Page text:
People's preference to help single victims about whom they have some information is known as the identifiable victim effect. Previous research suggests that this effect stems from an intensive emotional reaction toward specific victims. The findings of two studies consistently show that the identifiability effect is attenuated when the subject is in a positive mood. Study 1 (along with a pilot study) demonstrate causal relationships between mood and identifiability, while using different manipulations to induce moods. In both studies, donations to identified victims exceeded donations to unidentified people-in the Negative Mood manipulations-while participants in the Positive Mood conditions showed no such preference. In Study 2, individual differences in people's moods interacted with the recipient's identifiability in predicting donations, demonstrating that the identifiability effect is attenuated by a positive mood. In addition, emotional reactions toward the victims replicate the donation pattern, suggesting emotions as a possible explanation for the observed donation pattern.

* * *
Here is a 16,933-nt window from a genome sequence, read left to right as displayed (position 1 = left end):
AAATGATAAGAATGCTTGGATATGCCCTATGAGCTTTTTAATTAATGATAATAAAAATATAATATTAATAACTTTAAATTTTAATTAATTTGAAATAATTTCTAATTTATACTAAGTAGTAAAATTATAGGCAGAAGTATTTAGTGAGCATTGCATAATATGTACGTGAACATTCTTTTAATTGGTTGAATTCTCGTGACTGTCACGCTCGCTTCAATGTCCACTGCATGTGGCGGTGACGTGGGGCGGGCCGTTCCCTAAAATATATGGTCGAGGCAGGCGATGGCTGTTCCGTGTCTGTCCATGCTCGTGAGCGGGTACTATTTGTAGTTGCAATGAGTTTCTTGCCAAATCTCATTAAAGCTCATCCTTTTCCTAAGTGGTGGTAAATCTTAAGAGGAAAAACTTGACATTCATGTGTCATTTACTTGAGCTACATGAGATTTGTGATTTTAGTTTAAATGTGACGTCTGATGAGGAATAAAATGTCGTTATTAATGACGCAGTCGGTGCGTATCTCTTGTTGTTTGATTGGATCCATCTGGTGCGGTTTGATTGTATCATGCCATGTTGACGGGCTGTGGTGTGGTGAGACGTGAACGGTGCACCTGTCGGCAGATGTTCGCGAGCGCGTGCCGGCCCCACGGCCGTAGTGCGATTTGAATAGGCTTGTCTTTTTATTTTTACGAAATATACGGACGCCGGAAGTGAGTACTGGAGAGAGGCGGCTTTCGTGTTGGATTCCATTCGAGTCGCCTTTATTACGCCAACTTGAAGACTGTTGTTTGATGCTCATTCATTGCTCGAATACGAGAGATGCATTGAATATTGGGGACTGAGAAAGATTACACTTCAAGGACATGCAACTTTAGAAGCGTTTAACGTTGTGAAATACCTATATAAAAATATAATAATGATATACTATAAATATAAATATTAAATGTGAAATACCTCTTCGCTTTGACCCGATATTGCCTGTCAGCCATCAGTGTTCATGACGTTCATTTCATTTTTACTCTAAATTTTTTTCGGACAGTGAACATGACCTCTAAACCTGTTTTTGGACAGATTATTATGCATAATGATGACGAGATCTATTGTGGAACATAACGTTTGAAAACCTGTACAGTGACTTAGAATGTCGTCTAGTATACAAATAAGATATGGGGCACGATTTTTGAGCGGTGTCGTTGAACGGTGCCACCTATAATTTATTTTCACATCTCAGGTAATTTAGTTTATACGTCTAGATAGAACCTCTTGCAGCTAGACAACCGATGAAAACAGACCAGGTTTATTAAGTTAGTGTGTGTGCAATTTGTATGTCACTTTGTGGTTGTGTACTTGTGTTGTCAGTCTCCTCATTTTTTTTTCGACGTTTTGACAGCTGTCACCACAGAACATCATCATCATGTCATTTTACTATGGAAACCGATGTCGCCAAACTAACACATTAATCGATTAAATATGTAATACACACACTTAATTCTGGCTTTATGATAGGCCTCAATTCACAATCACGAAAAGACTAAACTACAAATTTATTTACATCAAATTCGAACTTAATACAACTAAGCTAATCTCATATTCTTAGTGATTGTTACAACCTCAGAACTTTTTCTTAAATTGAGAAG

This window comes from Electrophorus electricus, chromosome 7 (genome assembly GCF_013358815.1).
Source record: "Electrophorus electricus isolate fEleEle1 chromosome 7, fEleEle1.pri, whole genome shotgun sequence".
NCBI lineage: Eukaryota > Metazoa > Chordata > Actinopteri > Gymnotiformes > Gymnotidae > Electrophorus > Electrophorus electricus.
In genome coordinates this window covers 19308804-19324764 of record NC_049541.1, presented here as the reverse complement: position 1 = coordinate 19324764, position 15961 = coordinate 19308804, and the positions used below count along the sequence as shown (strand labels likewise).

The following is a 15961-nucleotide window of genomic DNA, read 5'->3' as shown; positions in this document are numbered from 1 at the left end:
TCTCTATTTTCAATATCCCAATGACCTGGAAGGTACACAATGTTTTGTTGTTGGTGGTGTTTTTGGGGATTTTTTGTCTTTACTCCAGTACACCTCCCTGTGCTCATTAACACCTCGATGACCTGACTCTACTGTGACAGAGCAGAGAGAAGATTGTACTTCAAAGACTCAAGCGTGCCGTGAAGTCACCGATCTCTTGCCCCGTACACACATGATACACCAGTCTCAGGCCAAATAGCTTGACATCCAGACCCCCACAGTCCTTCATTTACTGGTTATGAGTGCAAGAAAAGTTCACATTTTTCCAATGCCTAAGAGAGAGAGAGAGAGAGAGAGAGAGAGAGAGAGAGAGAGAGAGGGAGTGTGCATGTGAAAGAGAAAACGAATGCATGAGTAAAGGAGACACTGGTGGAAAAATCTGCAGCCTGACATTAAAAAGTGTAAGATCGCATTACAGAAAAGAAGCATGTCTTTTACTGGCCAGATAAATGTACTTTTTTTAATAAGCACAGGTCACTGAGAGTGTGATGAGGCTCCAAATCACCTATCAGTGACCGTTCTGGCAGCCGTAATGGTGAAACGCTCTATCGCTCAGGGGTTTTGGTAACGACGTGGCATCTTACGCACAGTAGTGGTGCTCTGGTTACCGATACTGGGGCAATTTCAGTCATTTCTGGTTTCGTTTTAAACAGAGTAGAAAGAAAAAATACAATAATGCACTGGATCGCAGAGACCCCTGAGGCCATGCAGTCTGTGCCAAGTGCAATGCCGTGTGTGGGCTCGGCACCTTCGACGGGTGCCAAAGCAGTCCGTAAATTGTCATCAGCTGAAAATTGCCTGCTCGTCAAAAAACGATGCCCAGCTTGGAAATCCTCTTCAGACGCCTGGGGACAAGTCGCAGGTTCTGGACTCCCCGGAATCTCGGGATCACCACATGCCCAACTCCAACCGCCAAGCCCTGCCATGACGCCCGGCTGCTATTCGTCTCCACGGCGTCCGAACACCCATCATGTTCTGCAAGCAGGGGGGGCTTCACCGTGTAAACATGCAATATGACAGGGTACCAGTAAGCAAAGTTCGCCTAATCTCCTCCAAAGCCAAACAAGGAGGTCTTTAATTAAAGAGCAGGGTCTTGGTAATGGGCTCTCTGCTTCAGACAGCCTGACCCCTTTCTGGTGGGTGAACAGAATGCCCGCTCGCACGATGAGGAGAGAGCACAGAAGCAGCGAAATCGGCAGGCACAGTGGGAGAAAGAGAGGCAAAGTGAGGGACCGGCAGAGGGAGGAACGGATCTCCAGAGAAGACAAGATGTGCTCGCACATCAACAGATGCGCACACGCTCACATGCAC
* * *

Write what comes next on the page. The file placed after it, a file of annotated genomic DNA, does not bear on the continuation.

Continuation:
Bibliographical notePublisher Copyright:
© 2021 Sabato, Kogut. This is an open access article distributed under the terms of the Creative Commons Attribution License, which permits unrestricted use, distribution, and reproduction in any medium, provided the original author and source are credited.